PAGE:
Police: 5 vehicles towed under new DUI tow law in Maui

WAILUKU, Hawaii — Five vehicles were towed under a new Maui County law allowing police to tow vehicles of drivers arrested for driving under the influence of alcohol or drugs, Hawaii police said.

The Maui Police Department began implementing the law Friday and the first vehicle was towed in Lahaina following a DUI arrest just after midnight, Maui News reported Tuesday.

“For the owner of the vehicle, it’s not being left here where it could be vandalized or damaged or even stolen, which we’ve seen before. It’s going to a safe and secure location, and it’s good for the community because it’s not going to be driven by anyone else tonight,” DUI Task Force Sgt. Nick Krau said about a truck taken from a driver Saturday.

Police made eight DUI arrests and towed five vehicles over the weekend, Krau said.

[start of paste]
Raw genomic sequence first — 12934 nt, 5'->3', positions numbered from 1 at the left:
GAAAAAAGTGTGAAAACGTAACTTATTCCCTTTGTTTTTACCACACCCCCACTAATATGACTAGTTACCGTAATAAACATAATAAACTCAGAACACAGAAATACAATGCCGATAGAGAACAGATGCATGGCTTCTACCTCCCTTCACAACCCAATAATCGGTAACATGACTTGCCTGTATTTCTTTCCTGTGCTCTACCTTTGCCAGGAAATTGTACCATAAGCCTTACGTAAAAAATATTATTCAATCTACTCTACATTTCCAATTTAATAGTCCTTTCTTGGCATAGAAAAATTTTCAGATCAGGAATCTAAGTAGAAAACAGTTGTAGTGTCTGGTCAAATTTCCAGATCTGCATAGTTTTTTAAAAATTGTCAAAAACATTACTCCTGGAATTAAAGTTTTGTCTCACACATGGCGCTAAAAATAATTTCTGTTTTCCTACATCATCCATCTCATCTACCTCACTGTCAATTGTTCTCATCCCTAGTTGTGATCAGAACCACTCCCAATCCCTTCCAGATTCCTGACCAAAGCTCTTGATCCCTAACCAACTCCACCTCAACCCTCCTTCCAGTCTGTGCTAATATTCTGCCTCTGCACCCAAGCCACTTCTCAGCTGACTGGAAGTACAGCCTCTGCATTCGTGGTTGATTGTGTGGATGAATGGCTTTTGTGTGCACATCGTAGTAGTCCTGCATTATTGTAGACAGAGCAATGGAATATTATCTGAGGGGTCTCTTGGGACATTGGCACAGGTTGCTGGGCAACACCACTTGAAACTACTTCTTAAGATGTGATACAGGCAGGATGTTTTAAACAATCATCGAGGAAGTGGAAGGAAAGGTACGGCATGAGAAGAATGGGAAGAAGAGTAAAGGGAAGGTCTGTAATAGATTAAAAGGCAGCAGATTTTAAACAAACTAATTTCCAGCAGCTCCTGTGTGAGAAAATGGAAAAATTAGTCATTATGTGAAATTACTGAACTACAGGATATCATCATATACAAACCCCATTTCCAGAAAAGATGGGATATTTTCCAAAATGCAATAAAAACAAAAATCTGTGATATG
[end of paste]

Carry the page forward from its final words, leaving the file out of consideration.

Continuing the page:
Police won’t tow a vehicle when a passenger is sober, has a driver’s license and is willing to assume the responsibility of driving the vehicle away, authorities said. Police also won’t tow if the vehicle is parked at the residence of the registered owner or operator.

Maui County Council passed the DUI tow regulation and Mayor Michael Victorino signed it into law in December.

The law allows police to tow vehicles operated by drivers who are arrested for driving under the influence, driving without a license or driving after their license is suspended or revoked for impaired driving, authorities said.

The registered owner of the vehicle would be responsible for paying the towing and storage fees, which could range from $300 to $600 depending on how long the vehicle is held and when it was towed, police said.

Drivers will be given the opportunity to choose one of 10 listed towing companies, authorities said.

“Decades of research show that 0.05 blood-alcohol content laws can save lives,” Krau said. “At a 0.05 blood-alcohol level, drivers will experience reduced coordination, reduced ability to track moving objects, difficulty steering, reduced response to emergency driving situations.”

As of Sunday, Maui police have made 39 impaired-driving arrests this year, authorities said.


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